Where did the wild horses on the Outer Banks NC come from?

When you think of vacationing on the Outer Banks of North Carolina, the first things that typically come to mind are amazing beaches, perfect waves for surfing, incredible fishing, and endless nature trails and sight-seeing destinations. However, one thing many visitors are not familiar with is the wild horses on the Outer Banks. While Chincoteague Island, VA is famous for its annual pony swim tradition, the Outer Banks have a similar attraction that is just as impressive!

Why You Should Visit the Outer Banks

The Outer Banks of North Carolina has a lot to offer to visitors. This is an area that is renowned for being one of the most beautiful places in the country, and it is no surprise with its azure waters and endless sandy beaches.

However, it is not just the beauty of the area that makes it worth visiting, it is also the history. While you can experience it by visiting some of the many historical sites, another great way to get the most out of your trip to the area is to visit the wild horses!

You will not only be able to experience the wild horses in all their glory, you will also be able to immerse yourself in the rich history of this part of the country. The Outer Banks is definitely a place worth visiting.

history wild horses outer banks

Where can you see the wild horses on the Outer Banks NC?

The Outer Banks of North Carolina is a popular tourist destination and the beaches are a big draw. The wild horses on the Outer Banks are a unique part of this area’s history and culture.

The wild horses on the Outer Banks are descendants of Spanish mustangs brought to America by Christopher Columbus in 1493. They were originally used as work animals by settlers, but some escaped or were set free and became feral. They have roamed the area for centuries, living in small herds on beaches, marshes, and islands.

The horses are found mainly in Dare County, which is where they got their name from. They have been protected by law since 1973 and there is an annual roundup to keep their numbers from getting too large or moving into other areas where they might be harmful to agriculture or human

Where did the wild horses come from?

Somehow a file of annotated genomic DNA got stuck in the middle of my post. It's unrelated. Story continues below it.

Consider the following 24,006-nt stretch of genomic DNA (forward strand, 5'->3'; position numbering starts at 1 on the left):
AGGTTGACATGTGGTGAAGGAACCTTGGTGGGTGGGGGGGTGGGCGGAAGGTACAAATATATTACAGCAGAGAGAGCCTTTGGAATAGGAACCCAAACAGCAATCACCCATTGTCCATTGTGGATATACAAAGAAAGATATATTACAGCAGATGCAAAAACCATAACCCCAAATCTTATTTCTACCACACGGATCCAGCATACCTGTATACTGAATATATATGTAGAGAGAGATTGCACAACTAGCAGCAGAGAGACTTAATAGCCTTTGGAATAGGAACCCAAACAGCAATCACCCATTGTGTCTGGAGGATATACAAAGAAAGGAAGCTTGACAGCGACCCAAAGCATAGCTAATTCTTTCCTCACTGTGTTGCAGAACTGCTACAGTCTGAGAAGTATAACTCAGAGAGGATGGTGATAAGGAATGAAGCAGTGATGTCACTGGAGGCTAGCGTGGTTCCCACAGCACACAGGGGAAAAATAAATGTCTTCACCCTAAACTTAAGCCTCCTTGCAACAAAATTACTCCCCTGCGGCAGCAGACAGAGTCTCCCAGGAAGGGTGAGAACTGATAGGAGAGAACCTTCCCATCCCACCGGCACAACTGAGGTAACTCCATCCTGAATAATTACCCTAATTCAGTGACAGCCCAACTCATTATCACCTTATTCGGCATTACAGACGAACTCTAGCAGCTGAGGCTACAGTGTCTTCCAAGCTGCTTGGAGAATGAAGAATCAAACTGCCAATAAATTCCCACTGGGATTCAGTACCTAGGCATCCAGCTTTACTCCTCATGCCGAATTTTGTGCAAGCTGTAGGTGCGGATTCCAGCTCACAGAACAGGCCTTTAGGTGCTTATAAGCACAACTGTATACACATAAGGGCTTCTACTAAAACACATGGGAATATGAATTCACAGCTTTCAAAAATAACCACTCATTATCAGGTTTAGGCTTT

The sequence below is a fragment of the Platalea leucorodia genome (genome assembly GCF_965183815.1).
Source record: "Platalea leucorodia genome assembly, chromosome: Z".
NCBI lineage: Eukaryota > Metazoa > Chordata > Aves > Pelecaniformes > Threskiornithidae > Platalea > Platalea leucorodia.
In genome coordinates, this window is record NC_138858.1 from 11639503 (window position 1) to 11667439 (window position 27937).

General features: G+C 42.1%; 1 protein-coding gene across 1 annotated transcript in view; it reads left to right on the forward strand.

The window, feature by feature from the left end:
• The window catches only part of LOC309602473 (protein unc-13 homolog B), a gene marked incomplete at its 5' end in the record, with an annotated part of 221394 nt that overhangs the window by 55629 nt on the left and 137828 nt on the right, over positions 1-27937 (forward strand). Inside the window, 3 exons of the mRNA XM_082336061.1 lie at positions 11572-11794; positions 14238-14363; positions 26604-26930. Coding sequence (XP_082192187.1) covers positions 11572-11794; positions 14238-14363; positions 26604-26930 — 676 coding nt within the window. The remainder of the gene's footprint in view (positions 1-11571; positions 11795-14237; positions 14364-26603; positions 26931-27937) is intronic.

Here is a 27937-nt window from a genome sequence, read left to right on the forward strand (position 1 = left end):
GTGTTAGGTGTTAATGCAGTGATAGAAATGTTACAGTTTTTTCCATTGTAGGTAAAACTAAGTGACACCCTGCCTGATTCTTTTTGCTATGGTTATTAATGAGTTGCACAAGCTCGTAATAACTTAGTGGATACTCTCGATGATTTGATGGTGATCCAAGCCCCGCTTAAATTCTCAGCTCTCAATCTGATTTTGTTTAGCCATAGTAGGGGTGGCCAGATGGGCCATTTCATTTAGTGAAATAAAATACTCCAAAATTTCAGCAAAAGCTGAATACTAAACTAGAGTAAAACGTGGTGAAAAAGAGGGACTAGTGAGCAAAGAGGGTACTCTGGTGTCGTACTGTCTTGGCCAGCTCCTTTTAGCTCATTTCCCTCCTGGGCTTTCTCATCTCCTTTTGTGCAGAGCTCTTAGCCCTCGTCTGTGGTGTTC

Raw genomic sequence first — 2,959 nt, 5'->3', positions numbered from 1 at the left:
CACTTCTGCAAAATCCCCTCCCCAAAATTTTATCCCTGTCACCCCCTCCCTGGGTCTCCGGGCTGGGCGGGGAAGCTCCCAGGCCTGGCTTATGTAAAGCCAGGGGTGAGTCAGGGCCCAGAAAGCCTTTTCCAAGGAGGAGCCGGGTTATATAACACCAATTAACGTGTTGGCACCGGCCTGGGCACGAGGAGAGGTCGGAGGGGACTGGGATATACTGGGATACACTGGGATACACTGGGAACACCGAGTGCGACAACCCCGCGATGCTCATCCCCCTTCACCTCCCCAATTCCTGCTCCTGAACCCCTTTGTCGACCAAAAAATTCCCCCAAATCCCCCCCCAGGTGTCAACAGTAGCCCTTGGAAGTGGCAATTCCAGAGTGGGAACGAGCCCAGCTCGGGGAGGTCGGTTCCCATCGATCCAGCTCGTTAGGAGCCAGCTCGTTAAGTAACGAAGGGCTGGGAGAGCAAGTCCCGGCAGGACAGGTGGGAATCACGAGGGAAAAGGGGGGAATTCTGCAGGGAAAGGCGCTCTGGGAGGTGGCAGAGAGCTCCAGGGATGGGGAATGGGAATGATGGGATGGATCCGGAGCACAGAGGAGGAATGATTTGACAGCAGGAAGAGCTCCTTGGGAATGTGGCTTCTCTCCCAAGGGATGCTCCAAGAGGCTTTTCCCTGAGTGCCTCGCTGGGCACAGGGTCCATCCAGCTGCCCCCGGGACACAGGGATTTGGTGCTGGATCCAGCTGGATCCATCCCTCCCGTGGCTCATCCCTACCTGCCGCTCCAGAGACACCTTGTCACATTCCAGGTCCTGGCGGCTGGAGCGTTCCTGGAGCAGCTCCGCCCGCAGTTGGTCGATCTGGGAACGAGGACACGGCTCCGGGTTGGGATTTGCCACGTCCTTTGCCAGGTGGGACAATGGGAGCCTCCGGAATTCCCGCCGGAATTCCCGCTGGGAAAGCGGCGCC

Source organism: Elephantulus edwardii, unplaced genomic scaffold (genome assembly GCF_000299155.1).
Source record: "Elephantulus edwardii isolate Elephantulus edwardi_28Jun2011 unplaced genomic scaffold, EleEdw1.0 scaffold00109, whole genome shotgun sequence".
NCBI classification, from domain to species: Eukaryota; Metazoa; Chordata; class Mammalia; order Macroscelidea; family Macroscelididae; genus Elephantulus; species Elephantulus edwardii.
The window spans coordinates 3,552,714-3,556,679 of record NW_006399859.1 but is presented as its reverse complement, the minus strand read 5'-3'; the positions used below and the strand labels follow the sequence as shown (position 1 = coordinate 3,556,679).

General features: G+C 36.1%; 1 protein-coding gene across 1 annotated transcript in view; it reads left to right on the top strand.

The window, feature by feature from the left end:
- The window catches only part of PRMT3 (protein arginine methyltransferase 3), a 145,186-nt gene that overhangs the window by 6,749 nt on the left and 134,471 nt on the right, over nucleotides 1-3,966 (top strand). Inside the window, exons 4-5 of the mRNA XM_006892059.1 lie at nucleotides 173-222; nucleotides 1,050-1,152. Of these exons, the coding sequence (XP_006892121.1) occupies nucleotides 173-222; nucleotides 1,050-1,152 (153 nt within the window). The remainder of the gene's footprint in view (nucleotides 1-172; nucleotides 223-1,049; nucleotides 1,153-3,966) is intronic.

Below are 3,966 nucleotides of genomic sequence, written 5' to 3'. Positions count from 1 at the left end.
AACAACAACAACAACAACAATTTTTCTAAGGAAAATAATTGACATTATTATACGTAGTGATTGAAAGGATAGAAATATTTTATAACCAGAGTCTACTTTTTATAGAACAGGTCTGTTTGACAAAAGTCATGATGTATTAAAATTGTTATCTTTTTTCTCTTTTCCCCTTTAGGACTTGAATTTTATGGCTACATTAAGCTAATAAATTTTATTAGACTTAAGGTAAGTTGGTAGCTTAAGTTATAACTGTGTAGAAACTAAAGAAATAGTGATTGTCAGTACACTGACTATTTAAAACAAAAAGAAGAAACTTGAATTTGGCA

The Outer Banks are a group of barrier islands off the coast of North Carolina that are home to a number of wild horses. The Outer Banks is also home to an indigenous species of pony, which is believed to have descended from Spanish horses brought over by settlers in the 17th century.

The wild horse population on the Outer Banks is estimated at about 500 animals. They live in herds and roam freely across the beaches, sand dunes, and maritime forests. In addition to the wild horses, there are also feral ponies that reside on the Outer Banks. These ponies descend from domesticated Spanish horses brought over by settlers in the 17th century.

The Best Way to Get to the Outer Banks

The Outer Banks are located in the southeastern region of North Carolina, which is a relatively far distance from most large cities. This means that most people will have to take a flight to get there unless they have a vehicle that can travel the distance easily. Thankfully, flying to the Outer Banks is very feasible. This is an area that is very well known for its beauty, and many people will want to visit the area.

Whether you choose to fly or drive, getting to the Outer Banks is quite simple. Once on the islands, a few roads cross from north to south, making it nearly impossible to get lost. From Norfolk International Airport (82 miles north), Raleigh Durham International Airport (192 miles west), or Coastal Carolina Airport, the Outer Banks are conveniently reachable by plane (138 miles southwest).

If accessing the islands from the south, take one of the auto ferries. Even though the journey takes a little longer, it will be memorable.


The wild horses that live on the Outer Banks are descended from domesticated animals that were abandoned during the Revolutionary War. Each year, thousands of visitors flock to this region to capture of glimpse of these magnificent beauties in their natural element.

Shackleford Banks, the southern-most barrier island in Cape Lookout National Seashore, is home to more than 100 wild horses. Travel by boat or passenger ferry to partake in this amazing sightseeing adventure of watching horses that live without the help of man.

Photo credits – Featured image by Bonnie Kittle 

Leave a Comment